Sixth Street Bridge, Spanning 101 Freeway at Sixth Street, Los Angeles, Los Angeles County, CA
Significance: Sixth Street Viaduct is an example of Moderne design, with the detailing referred to as "starved Classicism." Sixth Street Viaduct was the last and the most monumental of the twelve City of Los Angeles river bridges that were built as part of the City Beautiful Plans of the early 1900's. City beautiful plans were inspired by the civic architecture of Paris and Rome, which sought to beautify United States cities by constructing grand civic monuments, incorporating both building and public works projects. The Sixth Street Bridge is one of twelve bridges over the Los Angeles River eligible for listing on the National Register of Historic Places as important elements in the development of transportation in Los Angeles. Sixth Street Viaduct, the longest of these river bridges, has distinctive non-symmetrical through steel arches and Art Deco/Moderne architectural styling. The bridge is also significant because the design engineer was Merrill Butler, a major figure in Los Angeles's massive river bridge construction program from 1923 to 1933.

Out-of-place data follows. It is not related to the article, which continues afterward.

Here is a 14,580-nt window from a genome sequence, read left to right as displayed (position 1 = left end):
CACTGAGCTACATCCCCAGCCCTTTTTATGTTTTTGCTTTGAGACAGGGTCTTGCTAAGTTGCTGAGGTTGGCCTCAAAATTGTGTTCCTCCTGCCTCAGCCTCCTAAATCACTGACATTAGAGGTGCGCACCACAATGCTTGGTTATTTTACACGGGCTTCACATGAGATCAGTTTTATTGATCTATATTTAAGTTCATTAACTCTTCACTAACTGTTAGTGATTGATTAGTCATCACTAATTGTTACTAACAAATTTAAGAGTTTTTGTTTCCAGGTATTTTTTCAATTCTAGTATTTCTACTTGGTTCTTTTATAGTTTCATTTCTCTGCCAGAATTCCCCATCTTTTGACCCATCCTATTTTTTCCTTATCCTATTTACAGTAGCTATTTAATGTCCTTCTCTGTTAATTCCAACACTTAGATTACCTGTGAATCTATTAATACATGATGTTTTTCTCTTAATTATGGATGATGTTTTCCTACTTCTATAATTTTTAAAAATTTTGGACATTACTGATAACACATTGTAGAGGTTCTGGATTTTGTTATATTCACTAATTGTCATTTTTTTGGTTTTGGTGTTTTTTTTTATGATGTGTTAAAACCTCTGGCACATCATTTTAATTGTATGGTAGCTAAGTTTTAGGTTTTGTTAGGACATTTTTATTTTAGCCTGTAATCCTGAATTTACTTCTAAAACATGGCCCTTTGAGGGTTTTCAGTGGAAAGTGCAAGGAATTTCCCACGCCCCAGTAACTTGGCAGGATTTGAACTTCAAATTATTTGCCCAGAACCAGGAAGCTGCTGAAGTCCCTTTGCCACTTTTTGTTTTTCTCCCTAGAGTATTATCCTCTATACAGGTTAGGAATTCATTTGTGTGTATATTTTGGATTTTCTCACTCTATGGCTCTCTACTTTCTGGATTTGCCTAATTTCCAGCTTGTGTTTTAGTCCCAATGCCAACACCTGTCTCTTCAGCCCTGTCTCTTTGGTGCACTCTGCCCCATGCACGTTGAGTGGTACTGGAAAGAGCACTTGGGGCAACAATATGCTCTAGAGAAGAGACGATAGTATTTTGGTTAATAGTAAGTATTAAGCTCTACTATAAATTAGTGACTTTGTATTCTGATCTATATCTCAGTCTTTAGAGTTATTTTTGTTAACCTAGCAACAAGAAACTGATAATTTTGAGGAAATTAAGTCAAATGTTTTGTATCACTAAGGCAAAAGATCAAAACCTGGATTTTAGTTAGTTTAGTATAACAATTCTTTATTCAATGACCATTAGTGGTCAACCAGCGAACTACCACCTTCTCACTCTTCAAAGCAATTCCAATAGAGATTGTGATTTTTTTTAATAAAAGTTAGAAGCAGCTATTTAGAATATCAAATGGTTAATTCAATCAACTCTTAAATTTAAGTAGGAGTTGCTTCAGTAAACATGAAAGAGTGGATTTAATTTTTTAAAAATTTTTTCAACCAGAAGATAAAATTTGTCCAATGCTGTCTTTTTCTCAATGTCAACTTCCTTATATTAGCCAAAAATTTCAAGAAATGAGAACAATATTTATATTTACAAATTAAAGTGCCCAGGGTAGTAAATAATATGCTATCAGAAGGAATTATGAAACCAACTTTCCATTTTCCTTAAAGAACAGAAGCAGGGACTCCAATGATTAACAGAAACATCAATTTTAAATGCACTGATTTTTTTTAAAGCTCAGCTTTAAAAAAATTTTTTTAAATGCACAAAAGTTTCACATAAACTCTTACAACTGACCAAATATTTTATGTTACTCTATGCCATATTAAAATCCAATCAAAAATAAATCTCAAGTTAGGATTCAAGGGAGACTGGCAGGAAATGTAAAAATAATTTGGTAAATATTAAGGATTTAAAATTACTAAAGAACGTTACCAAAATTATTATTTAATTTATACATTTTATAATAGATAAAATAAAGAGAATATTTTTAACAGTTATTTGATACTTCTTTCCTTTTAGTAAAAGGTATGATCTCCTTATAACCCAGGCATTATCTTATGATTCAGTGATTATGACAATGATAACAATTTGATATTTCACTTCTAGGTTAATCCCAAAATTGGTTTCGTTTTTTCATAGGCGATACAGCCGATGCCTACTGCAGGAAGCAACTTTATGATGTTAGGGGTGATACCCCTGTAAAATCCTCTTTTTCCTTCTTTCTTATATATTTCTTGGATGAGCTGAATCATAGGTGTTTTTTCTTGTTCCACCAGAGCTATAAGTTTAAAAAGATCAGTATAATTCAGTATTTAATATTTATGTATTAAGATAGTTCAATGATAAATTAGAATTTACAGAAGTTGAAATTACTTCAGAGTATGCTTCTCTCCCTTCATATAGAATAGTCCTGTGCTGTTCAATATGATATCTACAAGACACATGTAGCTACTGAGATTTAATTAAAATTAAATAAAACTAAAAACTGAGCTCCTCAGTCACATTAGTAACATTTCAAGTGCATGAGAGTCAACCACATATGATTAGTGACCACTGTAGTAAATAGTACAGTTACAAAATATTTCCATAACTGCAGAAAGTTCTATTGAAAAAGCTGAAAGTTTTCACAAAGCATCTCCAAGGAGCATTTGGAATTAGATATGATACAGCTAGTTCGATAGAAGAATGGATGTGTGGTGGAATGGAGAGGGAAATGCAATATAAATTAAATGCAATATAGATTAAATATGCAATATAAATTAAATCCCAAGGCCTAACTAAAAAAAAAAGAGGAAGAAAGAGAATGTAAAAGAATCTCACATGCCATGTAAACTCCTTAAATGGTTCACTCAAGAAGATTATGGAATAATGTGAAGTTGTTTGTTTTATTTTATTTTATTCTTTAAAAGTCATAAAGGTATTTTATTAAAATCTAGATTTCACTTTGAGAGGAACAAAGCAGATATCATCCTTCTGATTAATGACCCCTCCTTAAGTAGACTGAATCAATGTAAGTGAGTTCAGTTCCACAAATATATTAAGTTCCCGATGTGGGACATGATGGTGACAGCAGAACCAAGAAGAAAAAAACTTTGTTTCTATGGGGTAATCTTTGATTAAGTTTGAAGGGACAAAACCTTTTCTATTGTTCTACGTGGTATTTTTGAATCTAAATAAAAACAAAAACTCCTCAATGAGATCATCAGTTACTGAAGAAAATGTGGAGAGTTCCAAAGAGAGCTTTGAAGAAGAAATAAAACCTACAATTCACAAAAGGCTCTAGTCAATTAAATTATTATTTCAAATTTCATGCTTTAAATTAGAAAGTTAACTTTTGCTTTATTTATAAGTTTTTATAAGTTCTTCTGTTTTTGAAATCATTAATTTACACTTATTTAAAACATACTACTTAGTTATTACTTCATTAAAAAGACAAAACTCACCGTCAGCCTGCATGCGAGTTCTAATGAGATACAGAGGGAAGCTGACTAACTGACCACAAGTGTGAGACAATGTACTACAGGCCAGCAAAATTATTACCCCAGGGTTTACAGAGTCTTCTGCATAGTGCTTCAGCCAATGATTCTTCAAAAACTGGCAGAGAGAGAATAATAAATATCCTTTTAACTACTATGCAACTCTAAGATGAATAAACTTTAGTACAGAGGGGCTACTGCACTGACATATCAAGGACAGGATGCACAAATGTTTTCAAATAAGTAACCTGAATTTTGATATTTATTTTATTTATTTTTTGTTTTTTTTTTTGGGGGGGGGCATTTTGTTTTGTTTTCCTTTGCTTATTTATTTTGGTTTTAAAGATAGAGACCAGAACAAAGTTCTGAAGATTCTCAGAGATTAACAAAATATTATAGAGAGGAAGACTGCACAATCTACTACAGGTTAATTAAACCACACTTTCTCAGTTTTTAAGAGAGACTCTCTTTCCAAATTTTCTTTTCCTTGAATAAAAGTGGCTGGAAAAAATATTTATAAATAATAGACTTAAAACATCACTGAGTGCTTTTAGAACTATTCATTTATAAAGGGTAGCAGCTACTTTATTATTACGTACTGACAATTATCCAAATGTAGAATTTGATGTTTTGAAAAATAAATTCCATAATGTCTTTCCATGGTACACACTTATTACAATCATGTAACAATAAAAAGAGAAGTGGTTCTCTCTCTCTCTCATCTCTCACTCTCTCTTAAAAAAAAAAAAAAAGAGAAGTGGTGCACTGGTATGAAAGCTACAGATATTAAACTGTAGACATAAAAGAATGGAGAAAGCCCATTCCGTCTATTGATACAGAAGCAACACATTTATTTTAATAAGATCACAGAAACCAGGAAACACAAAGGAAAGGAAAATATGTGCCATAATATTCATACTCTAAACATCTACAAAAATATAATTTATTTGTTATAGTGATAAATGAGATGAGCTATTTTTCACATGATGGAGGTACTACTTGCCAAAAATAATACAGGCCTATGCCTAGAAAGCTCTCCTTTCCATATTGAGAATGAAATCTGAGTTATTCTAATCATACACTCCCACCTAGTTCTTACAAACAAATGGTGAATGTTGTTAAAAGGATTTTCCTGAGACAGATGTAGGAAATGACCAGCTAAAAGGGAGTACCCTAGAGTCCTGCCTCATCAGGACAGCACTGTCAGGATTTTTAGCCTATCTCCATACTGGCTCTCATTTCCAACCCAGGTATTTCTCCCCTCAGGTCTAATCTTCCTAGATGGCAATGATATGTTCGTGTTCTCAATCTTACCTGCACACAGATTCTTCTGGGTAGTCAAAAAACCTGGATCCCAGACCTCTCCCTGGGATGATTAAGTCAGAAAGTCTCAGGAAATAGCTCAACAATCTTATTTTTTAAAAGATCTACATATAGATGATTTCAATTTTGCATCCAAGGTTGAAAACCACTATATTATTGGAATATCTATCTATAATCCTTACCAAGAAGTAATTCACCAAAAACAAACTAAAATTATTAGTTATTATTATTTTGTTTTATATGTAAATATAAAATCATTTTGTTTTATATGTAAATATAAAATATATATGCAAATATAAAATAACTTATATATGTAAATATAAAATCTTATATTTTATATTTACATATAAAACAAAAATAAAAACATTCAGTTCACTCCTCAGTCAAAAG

Unprocessed Field note material exists for this structure: N844
Survey number: HAER CA-176
Building/structure dates: 1932 Initial Construction